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Proposals drive U makeover

TEDITOR’S NOTE: This is the first in a two-part series on the second round of realignment task force recommendations. Look for the second article Thursday.

The University must change the public’s perception of it as the “University of Lake Wobegon” if it wishes to achieve its goal of attracting the world’s best and brightest, according to a recommendation by the honors task force.

It was one of many suggestions made by the 11 strategic positioning task forces that reported their findings Dec. 16 after working since September, kicking off a 45-day commentary period that ends Jan. 27. The other 23 reports will be made public in the first half of this year.

Along with honors, the topics of the task forces ran the gamut from college reorganization to improved student support to new writing standards.


Honors task force co-chairwoman and political science professor Kathryn Sikkink said Minnesota’s top students aren’t aware of all the University has to offer and thus look for it elsewhere.

To attract them, the task force proposed changes such as creating a unified honors program to make it easier for honors students to take courses in a range of colleges.

“By accepting them not only into a college but into this program, we want to stress these students have access into the whole University,” Sikkink said.

The task force also recommended a Regents Scholar option for honors students who agree to live together in a residence hall for their first year and take a series of “grand challenges” classes together.

Sikkink said one of the most important recommendations the task force made was to expand fast-track acceptance for undergraduates into the University’s professional schools ” a perk Sikkink said would be available for anyone who met the criteria.

“We believe it would be mutually beneficial for both the professional schools and the undergrads,” she said.


A common theme in many of the recommendations was making the University a more welcoming and appealing place to people of all backgrounds.

According to the pre-K-12 task force recommendations, which looked into ways to better prepare students for college, it is vital for the University to expend efforts in this arena as the state’s demographics change.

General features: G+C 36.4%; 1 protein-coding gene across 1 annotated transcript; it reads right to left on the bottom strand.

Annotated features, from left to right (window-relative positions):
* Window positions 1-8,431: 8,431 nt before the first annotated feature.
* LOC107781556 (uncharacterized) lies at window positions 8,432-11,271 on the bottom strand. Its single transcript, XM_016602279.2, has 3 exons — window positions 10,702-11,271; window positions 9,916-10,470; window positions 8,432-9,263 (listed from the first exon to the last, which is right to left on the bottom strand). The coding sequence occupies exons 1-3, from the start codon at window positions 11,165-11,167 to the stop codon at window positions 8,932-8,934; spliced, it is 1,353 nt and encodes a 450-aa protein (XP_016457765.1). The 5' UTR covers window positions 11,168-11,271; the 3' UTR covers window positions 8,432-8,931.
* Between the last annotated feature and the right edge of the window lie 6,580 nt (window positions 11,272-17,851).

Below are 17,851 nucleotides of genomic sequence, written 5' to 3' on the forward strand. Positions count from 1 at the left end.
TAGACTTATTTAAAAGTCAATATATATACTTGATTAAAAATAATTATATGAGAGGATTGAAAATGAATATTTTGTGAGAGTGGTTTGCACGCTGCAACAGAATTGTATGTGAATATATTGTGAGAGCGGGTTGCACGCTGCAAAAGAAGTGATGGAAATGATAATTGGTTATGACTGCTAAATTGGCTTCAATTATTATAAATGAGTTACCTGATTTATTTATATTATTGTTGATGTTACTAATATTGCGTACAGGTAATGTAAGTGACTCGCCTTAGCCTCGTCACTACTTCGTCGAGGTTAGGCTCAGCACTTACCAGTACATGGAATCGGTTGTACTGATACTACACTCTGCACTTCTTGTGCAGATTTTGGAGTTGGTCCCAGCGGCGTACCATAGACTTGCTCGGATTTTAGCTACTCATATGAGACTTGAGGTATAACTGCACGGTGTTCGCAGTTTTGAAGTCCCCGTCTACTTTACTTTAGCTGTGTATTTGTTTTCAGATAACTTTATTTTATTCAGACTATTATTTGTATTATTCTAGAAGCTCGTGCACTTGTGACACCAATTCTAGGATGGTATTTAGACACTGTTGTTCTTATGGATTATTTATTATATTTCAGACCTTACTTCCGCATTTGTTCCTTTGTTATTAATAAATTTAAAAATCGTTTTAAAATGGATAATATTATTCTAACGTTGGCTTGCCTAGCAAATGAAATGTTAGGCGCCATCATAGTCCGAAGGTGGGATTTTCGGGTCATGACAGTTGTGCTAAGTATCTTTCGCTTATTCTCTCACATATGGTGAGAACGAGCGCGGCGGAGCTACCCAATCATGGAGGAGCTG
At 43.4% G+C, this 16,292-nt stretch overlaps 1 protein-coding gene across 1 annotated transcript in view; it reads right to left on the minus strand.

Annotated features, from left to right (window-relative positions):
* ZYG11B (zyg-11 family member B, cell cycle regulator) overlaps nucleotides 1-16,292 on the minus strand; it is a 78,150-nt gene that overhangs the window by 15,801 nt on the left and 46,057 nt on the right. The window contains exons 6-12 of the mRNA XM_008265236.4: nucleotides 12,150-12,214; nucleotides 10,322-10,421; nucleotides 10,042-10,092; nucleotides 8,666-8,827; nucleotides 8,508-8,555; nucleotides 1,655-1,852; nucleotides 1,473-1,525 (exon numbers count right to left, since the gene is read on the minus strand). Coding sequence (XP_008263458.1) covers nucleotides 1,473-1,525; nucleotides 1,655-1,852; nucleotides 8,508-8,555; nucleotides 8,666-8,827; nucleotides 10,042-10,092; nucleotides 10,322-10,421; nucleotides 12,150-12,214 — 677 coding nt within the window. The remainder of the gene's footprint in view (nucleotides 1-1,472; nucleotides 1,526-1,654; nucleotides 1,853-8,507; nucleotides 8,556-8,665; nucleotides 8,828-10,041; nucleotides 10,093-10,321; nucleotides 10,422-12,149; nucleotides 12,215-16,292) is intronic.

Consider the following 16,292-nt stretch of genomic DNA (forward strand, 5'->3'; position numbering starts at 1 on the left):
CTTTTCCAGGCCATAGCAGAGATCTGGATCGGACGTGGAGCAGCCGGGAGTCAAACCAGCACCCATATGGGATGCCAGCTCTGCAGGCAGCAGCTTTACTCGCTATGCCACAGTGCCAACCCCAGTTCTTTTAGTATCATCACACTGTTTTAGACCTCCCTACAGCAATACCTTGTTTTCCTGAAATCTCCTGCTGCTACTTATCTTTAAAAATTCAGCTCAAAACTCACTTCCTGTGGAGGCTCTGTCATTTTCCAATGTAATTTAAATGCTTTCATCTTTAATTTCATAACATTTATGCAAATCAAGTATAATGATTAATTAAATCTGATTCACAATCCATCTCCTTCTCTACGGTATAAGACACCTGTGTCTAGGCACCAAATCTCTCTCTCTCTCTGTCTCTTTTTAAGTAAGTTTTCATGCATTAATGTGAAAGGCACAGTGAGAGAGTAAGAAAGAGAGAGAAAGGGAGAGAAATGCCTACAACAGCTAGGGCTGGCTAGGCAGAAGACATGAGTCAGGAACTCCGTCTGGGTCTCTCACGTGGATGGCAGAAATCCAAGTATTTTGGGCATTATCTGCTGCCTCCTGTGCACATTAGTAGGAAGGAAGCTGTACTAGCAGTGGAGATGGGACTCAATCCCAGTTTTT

The report states that the number of white students will decrease as the number of nonwhite students increases, resulting in a doubled percentage of nonwhite high school graduates. Currently, one-third of nonwhite K-12 students in Minnesota don’t graduate, and according to the task force, the state work force will not be able to sustain itself without their improved success.

The task force suggests that the University research and fund effective early childhood education, strengthen its high school-to-college enrollment programs and create “high aspirations among all citizens and personal hope about the capability of our educational system to create success for all Minnesotans.”

Louis Mendoza, co-chairman of the diversity task force and Chicano studies department chairman, said room had to be made for diversity in the University’s realignment.

“There are no criteria for what defines the top three universities in the world ” it depends on doing a lot of things well,” he said. “If we adopt the notion that diversity is part of excellence in this complicated world we live in, I think we can achieve both.”


The report from the writing task force suggested making writing a greater priority.

Donald Ross, writing task force co-chairman and director of the composition program, said the recommendations weren’t based on a perceived writing crisis, but rather a general consensus from employers who wish graduates were better writers.

“It’s a crucial way to get students to think,” Ross said. “It shows the degree to which students understand the material and instructors can get a sense of their education.”

In the task force’s vision, first-year students will have a full year of writing instruction and each department will develop a baccalaureate writing plan that will incorporate writing from the major’s introductory course to its senior project.

Since the plans will be major-specific, “eventually students will have a lot more writing experience relating to their specializations rather than jumping from one to the next,” Ross said.

Commentary period

This isn’t the first time University officials have released task force recommendations during a break from classes.

Tom Sullivan, University vice president and provost, said the commentary period was extended to 45 days to overlap the first weeks of spring session so the University community would have time to respond.

“Comments will be very important to each of the task forces,” he said. “(Task force) members have been looking for them with great interest.”

The task forces will release their final recommendations to the land where “all children are above average” on Feb. 3.

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